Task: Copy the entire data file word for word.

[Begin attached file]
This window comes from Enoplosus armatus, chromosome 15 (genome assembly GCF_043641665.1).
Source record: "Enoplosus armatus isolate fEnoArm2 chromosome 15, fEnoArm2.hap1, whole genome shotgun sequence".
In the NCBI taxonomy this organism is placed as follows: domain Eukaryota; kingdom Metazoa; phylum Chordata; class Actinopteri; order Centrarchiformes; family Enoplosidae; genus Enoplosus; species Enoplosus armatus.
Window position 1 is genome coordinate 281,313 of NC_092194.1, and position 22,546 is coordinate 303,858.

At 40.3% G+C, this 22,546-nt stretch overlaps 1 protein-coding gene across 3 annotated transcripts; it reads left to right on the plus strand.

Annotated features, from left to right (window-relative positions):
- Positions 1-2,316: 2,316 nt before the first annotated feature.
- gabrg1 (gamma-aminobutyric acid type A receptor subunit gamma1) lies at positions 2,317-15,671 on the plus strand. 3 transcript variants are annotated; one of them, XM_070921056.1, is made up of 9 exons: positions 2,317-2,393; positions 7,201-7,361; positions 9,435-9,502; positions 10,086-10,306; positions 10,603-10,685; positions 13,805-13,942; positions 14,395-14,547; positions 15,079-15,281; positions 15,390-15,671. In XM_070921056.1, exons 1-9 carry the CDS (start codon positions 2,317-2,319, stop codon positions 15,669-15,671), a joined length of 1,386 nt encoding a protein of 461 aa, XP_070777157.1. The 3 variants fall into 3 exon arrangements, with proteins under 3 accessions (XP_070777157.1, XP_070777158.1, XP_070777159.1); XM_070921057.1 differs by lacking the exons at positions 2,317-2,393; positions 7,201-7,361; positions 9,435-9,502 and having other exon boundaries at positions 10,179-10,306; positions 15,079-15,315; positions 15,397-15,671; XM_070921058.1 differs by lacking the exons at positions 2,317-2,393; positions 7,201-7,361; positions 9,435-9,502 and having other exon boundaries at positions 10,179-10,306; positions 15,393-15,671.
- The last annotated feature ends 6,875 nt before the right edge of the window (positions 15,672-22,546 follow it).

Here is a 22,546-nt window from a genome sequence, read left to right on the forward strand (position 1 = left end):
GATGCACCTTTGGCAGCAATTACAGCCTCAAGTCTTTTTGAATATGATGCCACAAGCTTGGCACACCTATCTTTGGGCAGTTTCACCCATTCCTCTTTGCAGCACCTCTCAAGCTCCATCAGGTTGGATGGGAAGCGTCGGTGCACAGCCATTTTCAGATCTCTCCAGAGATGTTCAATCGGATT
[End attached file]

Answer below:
This window comes from Enoplosus armatus, chromosome 15 (genome assembly GCF_043641665.1).
Source record: "Enoplosus armatus isolate fEnoArm2 chromosome 15, fEnoArm2.hap1, whole genome shotgun sequence".
In the NCBI taxonomy this organism is placed as follows: domain Eukaryota; kingdom Metazoa; phylum Chordata; class Actinopteri; order Centrarchiformes; family Enoplosidae; genus Enoplosus; species Enoplosus armatus.
Window position 1 is genome coordinate 281,313 of NC_092194.1, and position 22,546 is coordinate 303,858.

At 40.3% G+C, this 22,546-nt stretch overlaps 1 protein-coding gene across 3 annotated transcripts; it reads left to right on the plus strand.

Annotated features, from left to right (window-relative positions):
- Positions 1-2,316: 2,316 nt before the first annotated feature.
- gabrg1 (gamma-aminobutyric acid type A receptor subunit gamma1) lies at positions 2,317-15,671 on the plus strand. 3 transcript variants are annotated; one of them, XM_070921056.1, is made up of 9 exons: positions 2,317-2,393; positions 7,201-7,361; positions 9,435-9,502; positions 10,086-10,306; positions 10,603-10,685; positions 13,805-13,942; positions 14,395-14,547; positions 15,079-15,281; positions 15,390-15,671. In XM_070921056.1, exons 1-9 carry the CDS (start codon positions 2,317-2,319, stop codon positions 15,669-15,671), a joined length of 1,386 nt encoding a protein of 461 aa, XP_070777157.1. The 3 variants fall into 3 exon arrangements, with proteins under 3 accessions (XP_070777157.1, XP_070777158.1, XP_070777159.1); XM_070921057.1 differs by lacking the exons at positions 2,317-2,393; positions 7,201-7,361; positions 9,435-9,502 and having other exon boundaries at positions 10,179-10,306; positions 15,079-15,315; positions 15,397-15,671; XM_070921058.1 differs by lacking the exons at positions 2,317-2,393; positions 7,201-7,361; positions 9,435-9,502 and having other exon boundaries at positions 10,179-10,306; positions 15,393-15,671.
- The last annotated feature ends 6,875 nt before the right edge of the window (positions 15,672-22,546 follow it).

Here is a 22,546-nt window from a genome sequence, read left to right on the forward strand (position 1 = left end):
GATGCACCTTTGGCAGCAATTACAGCCTCAAGTCTTTTTGAATATGATGCCACAAGCTTGGCACACCTATCTTTGGGCAGTTTCACCCATTCCTCTTTGCAGCACCTCTCAAGCTCCATCAGGTTGGATGGGAAGCGTCGGTGCACAGCCATTTTCAGATCTCTCCAGAGATGTTCAATCGGATT